Instead of grinding your teeth about "very unique," pat yourself on the back for recognizing a widespread case of lexical broadening.
The word "unique" means "one of a kind," but the way people use it has been shifting. For example, here are some real-life sentences from British and American speakers:
- "She is completely unique." (That comes from a video describing the then-star of the Royal Ballet in London) or
- "It needs to be more unique than that." (Listen for that in the film "Inception"), or even
- "…most uniquely," which comes from a video about Andi bags, sort of a cross between a purse and a tote bag.
In all three examples, the word "unique" has been modified, either by an intensifier adverb ("completely" as in "completely unique") or by a comparative or superlative ("more" and "most" as in "more unique" and "most unique"). And some people complain that modifying the word "unique" like this is technically not logical. How can something be more unique than something else? Isn’t it the case that something is either unique or not?
Well, yes, and yet, we all know that the three cases above aren't mistakes—they aren't made in error by young children just starting to use the word or by adult language learners. Instead, it is a use that suggests the real meaning of the word is expanding to also include "uncommon" or "rare." (When words take on additional meanings like this, it’s sometimes called "lexical broadening," and another example is how, for many people in the southern United States, "coke" has expanded to mean "any soda.")
What are gradable vs. absolute adjectives, and degree modifiers (aka intensifiers)?
Time for a fun area of beginner semantics, which is the study of what words mean. Using an adverb to boost the meaning of an adjective is often called "intensification" in linguistics. Some examples of intensifiers are "very," "really," and "incredibly." In other words, when we say someone is "very tall," or that a sunset is "incredibly beautiful," we mean more than merely tall, and more than just somewhat beautiful. (1)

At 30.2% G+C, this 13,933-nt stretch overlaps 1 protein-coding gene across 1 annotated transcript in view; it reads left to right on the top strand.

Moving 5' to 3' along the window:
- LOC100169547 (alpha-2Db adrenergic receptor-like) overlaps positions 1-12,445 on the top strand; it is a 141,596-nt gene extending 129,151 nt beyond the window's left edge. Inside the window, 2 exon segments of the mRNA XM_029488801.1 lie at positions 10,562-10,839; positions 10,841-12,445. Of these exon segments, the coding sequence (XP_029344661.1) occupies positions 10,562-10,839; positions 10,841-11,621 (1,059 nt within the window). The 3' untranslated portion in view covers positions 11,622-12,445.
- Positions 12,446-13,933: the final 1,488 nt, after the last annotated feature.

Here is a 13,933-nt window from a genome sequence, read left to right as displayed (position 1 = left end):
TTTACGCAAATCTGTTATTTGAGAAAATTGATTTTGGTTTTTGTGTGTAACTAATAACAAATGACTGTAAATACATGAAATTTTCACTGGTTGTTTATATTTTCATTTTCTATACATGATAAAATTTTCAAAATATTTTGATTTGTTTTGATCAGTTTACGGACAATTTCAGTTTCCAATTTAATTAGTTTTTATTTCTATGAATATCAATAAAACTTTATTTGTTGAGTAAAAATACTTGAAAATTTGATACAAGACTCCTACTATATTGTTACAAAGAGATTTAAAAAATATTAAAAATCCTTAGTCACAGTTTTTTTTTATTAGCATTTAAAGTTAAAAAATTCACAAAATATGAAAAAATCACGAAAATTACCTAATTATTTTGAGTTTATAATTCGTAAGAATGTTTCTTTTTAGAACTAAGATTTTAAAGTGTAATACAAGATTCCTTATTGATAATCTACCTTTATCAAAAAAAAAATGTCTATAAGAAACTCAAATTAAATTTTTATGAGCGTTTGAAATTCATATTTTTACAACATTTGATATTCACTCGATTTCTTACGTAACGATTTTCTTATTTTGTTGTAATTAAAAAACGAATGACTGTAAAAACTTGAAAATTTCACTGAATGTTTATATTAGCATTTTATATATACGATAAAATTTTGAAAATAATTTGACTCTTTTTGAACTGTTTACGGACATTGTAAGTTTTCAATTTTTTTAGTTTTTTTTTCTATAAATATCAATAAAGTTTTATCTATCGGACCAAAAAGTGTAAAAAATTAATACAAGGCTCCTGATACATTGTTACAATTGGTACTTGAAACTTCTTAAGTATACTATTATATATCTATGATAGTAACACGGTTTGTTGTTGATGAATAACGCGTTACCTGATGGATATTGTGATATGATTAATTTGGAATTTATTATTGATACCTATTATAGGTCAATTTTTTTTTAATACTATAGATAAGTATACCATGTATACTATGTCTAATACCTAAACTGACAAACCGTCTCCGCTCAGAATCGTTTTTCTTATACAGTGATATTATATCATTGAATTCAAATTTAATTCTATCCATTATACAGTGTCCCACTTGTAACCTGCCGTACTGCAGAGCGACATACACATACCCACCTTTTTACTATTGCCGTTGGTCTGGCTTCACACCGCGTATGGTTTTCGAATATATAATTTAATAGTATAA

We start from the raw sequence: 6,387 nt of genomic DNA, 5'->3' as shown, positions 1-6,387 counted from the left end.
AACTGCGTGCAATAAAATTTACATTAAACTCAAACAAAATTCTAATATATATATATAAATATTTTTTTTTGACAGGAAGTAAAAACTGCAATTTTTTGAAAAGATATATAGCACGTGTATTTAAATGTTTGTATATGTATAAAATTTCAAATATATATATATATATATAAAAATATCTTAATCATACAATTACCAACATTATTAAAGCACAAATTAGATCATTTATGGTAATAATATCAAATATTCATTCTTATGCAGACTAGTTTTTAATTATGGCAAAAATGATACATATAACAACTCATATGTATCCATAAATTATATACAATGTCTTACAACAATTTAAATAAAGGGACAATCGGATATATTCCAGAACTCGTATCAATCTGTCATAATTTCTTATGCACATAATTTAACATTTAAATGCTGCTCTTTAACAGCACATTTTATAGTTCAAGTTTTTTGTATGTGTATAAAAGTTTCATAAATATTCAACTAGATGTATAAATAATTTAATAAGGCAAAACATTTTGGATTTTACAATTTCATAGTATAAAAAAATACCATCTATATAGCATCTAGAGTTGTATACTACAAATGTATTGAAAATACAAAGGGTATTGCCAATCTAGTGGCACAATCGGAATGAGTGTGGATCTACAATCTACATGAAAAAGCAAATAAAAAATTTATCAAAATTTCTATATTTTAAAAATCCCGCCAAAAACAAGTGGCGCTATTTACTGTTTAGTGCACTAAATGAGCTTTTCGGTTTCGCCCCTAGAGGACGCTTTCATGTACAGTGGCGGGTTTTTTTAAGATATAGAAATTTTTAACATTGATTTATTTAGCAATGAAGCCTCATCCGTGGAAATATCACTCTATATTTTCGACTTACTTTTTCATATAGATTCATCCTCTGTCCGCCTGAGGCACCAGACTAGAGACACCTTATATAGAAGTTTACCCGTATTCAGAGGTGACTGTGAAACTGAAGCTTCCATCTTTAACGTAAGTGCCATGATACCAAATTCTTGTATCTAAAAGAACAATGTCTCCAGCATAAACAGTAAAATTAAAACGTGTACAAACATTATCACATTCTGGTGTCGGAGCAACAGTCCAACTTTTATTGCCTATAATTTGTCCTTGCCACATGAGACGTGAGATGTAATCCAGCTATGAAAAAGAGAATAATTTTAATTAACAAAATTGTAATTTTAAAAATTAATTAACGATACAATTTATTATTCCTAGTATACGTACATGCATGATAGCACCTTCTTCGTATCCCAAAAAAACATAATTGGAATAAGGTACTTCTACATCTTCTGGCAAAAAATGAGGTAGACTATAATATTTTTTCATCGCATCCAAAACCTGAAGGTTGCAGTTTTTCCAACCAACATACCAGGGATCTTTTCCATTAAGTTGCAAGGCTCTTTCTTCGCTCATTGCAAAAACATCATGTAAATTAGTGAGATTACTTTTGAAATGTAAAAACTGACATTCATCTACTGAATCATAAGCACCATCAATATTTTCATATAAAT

Do you notice anything about the adjectives "tall" and "beautiful"? They’re all gradable. Some can be measured, like height, and some can't, like beauty, which is subjective, but either way, they all have degrees of gradation, which is what allows them to be intensified. To understand this, think of gradable antonyms (pairs of words with opposite meanings), like tall/short, good/bad, pretty/ugly, and big/small.
Adjectives such as 'tall' and 'beautiful' are gradable.
Part of what makes these gradable is that they depend on the context of the situation. For example, a good dessert could be a Twinkie for some people, while to others, a Twinkie would be a very bad dessert compared to a warm chocolate lava cake with vanilla ice cream.
And no matter how persistently advertising tries to convince you otherwise, beauty is subjective. In other words, one person can be gorgeous to some beholders, and the very same person could be viewed as not pretty at all to someone else in the same moment. And a small elephant is a lot bigger than a big bug!
Now compare gradable antonyms to complementary antonyms. These antonyms complement each other (not "compliment," with an "i," like "great haircut," but with an "e," like "they complete each other"). Two examples are "awake/asleep" and "present/absent." If someone is absent, they can't be present in the same context. And even when people sleepwalk, they are not awake. Both properties can’t be true at the same time (unlike pretty and ugly). We’ll call these "absolute" adjectives, and define them as being mutually exclusive in any single context.
A final way they are different from gradable adjectives is that they don't work well with comparatives. For example, we can say someone is "smaller" (in other words, a gradable adjective can be a comparative), but it doesn't make much sense to say someone is "more absent" (in other words, an absolute adjective doesn’t work well as a comparative).
Adjectives such as 'unique' and 'awake' are absolute.
At this point, it should make sense that the "one of a kind" meaning of "unique" makes it an absolute. It's arguably even more absolute than some other absolutes like "awake."
Normally, it is strange to use intensifiers to modify absolute adjectives. For example, "this is an extremely one-bedroom apartment," or "humans are really bipedal" sound peculiar. However, there is variability in how we can combine adverbs and adjectives, meaning that some intensifiers work with gradable adjectives better than others, so you can find other exceptions to these intuitive rules.
For example, we technically can use intensifiers to modify absolute adjectives in some cases, like "very awake" or "so absent," but that use is different from modifying gradable adjectives, like "very tall" or "so short."